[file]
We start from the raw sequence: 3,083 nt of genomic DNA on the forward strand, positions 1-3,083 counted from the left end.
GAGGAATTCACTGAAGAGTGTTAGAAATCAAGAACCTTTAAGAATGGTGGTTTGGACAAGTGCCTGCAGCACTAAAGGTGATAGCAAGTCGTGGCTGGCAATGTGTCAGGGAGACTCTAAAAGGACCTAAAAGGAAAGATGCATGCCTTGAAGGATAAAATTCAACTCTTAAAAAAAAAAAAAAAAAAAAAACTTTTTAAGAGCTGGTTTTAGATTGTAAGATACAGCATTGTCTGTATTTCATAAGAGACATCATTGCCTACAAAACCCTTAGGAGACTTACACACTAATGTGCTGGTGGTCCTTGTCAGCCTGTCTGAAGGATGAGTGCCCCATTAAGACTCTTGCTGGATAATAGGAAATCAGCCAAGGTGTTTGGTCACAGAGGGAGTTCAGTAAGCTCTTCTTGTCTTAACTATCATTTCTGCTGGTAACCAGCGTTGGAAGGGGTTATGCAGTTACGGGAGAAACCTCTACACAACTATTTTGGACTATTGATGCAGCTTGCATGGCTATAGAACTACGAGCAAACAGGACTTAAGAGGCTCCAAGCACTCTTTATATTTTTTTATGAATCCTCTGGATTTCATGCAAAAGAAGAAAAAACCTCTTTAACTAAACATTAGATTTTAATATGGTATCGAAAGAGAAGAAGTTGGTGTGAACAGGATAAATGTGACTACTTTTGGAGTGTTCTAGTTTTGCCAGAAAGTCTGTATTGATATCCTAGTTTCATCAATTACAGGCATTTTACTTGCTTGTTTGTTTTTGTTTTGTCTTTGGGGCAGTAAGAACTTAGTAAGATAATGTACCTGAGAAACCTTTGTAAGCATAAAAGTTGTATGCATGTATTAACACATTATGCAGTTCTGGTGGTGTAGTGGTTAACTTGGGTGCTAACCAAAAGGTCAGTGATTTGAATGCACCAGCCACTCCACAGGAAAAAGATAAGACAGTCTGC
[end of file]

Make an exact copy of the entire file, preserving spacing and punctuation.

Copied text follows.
We start from the raw sequence: 3,083 nt of genomic DNA on the forward strand, positions 1-3,083 counted from the left end.
GAGGAATTCACTGAAGAGTGTTAGAAATCAAGAACCTTTAAGAATGGTGGTTTGGACAAGTGCCTGCAGCACTAAAGGTGATAGCAAGTCGTGGCTGGCAATGTGTCAGGGAGACTCTAAAAGGACCTAAAAGGAAAGATGCATGCCTTGAAGGATAAAATTCAACTCTTAAAAAAAAAAAAAAAAAAAAAACTTTTTAAGAGCTGGTTTTAGATTGTAAGATACAGCATTGTCTGTATTTCATAAGAGACATCATTGCCTACAAAACCCTTAGGAGACTTACACACTAATGTGCTGGTGGTCCTTGTCAGCCTGTCTGAAGGATGAGTGCCCCATTAAGACTCTTGCTGGATAATAGGAAATCAGCCAAGGTGTTTGGTCACAGAGGGAGTTCAGTAAGCTCTTCTTGTCTTAACTATCATTTCTGCTGGTAACCAGCGTTGGAAGGGGTTATGCAGTTACGGGAGAAACCTCTACACAACTATTTTGGACTATTGATGCAGCTTGCATGGCTATAGAACTACGAGCAAACAGGACTTAAGAGGCTCCAAGCACTCTTTATATTTTTTTATGAATCCTCTGGATTTCATGCAAAAGAAGAAAAAACCTCTTTAACTAAACATTAGATTTTAATATGGTATCGAAAGAGAAGAAGTTGGTGTGAACAGGATAAATGTGACTACTTTTGGAGTGTTCTAGTTTTGCCAGAAAGTCTGTATTGATATCCTAGTTTCATCAATTACAGGCATTTTACTTGCTTGTTTGTTTTTGTTTTGTCTTTGGGGCAGTAAGAACTTAGTAAGATAATGTACCTGAGAAACCTTTGTAAGCATAAAAGTTGTATGCATGTATTAACACATTATGCAGTTCTGGTGGTGTAGTGGTTAACTTGGGTGCTAACCAAAAGGTCAGTGATTTGAATGCACCAGCCACTCCACAGGAAAAAGATAAGACAGTCTGC